John Deere; developing technologies that deliver value to both large and small-scale farmers
Tavonga Siyavora ,program manager for new market entry at John Deere ,addressing attendees at the #AAT2020
As pressure mounts globally to produce more food with fewer resources, agriculture is gaining strategic importance. At the same time challenges are mounting. From climate change, political and economic uncertainty, ongoing cost and price pressures, lack of access to capital or inadequate financial support, adverse legislation, to artificial tariffs and trade exclusions, or poor infrastructure bedevil the industry globally and especially in Africa. In this challenged and confusing landscape, technology presents a unique opportunity for farmers and the entire agricultural value chain to run more sustainable businesses – reducing costs and increasing yields by enabling smarter, more precise, and faster, decisions. Ever-greater volumes of data available to ever-more players across the agricultural value chain is generating untold new opportunity for agriculture in the Fourth Industrial Revolution.
S.M.A.R.T. Campaign for smallholder farmers
John Deere is committed to driving Africa’s green revolution by bringing more land into sustainable, scientifically managed and mechanised production. This is increasing yields, expanding agricultural ecosystems and growing export volumes and agricultural earnings across the continent. John Deere equipment and solutions are designed for all farmers, irrespective of size of holding or scale of production. Our S.M.A.R.T. campaign, for example, focusses on providing emerging farmers – who can’t afford their own tractors – access to mechanisation. This directly supports our goal of bringing more of Africa’s land into commercial food production while increasing yields through the application of appropriate technology.
To this end, training and education play a critical role in our S.M.A.R.T. strategy – along with collaboration and the sharing of insights amongst farmers, communities, industries, and governments. For bigger operations using larger and more sophisticated equipment, John Deere has an open platform called More Tools where farmers share – and acquire – data from a personally selected segment of providers and off-takers. The data universe that each farmer assembles on More Tools enables much faster, better-informed and much more accurate decision making. More Tools is dramatically increasing the efficiency, reducing the waste and damage, increasing the yield and significantly improving the incomes of farmers across the world.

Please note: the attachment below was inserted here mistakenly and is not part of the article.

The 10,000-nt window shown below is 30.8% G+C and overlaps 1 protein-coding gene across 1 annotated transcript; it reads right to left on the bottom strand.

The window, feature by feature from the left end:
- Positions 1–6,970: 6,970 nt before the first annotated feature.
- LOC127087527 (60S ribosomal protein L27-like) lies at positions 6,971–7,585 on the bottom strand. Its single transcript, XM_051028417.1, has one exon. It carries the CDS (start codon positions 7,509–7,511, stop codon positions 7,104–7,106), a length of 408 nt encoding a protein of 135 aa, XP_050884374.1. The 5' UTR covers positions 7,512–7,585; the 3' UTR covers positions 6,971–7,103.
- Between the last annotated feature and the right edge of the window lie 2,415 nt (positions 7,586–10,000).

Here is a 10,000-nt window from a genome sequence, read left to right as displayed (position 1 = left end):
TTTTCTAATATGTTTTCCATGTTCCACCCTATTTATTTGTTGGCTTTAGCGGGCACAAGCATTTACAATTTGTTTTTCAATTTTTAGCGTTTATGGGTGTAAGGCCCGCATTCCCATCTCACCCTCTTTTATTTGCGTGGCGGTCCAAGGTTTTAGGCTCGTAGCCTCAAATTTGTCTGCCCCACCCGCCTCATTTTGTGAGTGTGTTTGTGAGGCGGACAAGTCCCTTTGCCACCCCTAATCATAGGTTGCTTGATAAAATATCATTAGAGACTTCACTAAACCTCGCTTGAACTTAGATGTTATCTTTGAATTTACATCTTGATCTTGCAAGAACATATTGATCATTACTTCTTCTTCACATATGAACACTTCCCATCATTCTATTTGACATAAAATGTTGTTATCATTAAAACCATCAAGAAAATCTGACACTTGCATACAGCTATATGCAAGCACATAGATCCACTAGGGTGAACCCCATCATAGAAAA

John Deere manages a professional and independent dealer network to market, sell and support John Deere equipment in the field. As a global technology company, John Deere is intensely focussed on providing competitive agricultural solutions to its full range of customers farming in almost every ecosystem and market on the planet.
We believe that the 2020 AAT Exhibition and Conference is the first of its kind, the “Agritechnica” of the African continent. ATT is an opportunity to demonstrate that Africa has a key role to play in global food production.
ATT is also an opportunity to show how advanced agricultural technology and innovation has become, along with what this technology might look like in future. The exhibition and conference is also a great opportunity to learn from one another and build relationships that will unlock Africa’s vast agricultural potential, repositioning the continent as tomorrow’s global agricultural giant. John Deere is excited to participate in a platform of this stature, sharing our world-leading insights in support of Africa’s green revolution.
John Deere was particularly encouraged by the presence of so many companies not traditionally associated with agriculture. This demonstrates the importance of agriculture to ever-wider value chains as well as well as the role that agricultural technology and data are playing in broader economic development and social stability.
Future of agriculture production in Africa
Africa has the potential to be self-sufficient in food production – of both raw and beneficiated or processed foods. Africa could also be a leading global food and agri-business supplier. Building a world-leading agro-industrial sector in Africa will, however, require significant focus and coordination – across policy, legislation, integration, investment, infrastructure, technology and education. While these are all challenges for Africa, since 60% of Africans currently derive their livelihoods from agriculture, the sector provides the most effective mechanism to create the jobs, income and growth to ensure Africa’s development, social stability and long-term prosperity.